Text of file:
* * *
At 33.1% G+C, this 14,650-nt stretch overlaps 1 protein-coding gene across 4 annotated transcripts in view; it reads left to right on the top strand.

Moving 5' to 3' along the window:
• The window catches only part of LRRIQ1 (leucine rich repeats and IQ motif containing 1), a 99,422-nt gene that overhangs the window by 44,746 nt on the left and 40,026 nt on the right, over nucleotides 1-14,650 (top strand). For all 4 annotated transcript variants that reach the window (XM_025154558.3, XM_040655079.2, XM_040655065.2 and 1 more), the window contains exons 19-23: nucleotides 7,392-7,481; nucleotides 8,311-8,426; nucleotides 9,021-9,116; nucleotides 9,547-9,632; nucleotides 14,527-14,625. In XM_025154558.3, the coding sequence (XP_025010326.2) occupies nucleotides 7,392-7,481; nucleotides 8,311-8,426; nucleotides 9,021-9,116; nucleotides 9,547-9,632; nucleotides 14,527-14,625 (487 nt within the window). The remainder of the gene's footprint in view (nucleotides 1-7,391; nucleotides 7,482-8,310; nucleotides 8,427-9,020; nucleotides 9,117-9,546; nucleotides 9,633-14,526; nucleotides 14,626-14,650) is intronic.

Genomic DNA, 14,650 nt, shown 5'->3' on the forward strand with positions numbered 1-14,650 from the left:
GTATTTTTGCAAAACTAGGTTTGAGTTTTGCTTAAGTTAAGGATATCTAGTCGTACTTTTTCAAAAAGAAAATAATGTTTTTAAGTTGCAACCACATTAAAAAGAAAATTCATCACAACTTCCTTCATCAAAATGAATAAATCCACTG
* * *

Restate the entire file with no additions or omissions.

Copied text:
At 33.1% G+C, this 14,650-nt stretch overlaps 1 protein-coding gene across 4 annotated transcripts in view; it reads left to right on the top strand.

Moving 5' to 3' along the window:
• The window catches only part of LRRIQ1 (leucine rich repeats and IQ motif containing 1), a 99,422-nt gene that overhangs the window by 44,746 nt on the left and 40,026 nt on the right, over nucleotides 1-14,650 (top strand). For all 4 annotated transcript variants that reach the window (XM_025154558.3, XM_040655079.2, XM_040655065.2 and 1 more), the window contains exons 19-23: nucleotides 7,392-7,481; nucleotides 8,311-8,426; nucleotides 9,021-9,116; nucleotides 9,547-9,632; nucleotides 14,527-14,625. In XM_025154558.3, the coding sequence (XP_025010326.2) occupies nucleotides 7,392-7,481; nucleotides 8,311-8,426; nucleotides 9,021-9,116; nucleotides 9,547-9,632; nucleotides 14,527-14,625 (487 nt within the window). The remainder of the gene's footprint in view (nucleotides 1-7,391; nucleotides 7,482-8,310; nucleotides 8,427-9,020; nucleotides 9,117-9,546; nucleotides 9,633-14,526; nucleotides 14,626-14,650) is intronic.

Genomic DNA, 14,650 nt, shown 5'->3' on the forward strand with positions numbered 1-14,650 from the left:
GTATTTTTGCAAAACTAGGTTTGAGTTTTGCTTAAGTTAAGGATATCTAGTCGTACTTTTTCAAAAAGAAAATAATGTTTTTAAGTTGCAACCACATTAAAAAGAAAATTCATCACAACTTCCTTCATCAAAATGAATAAATCCACTG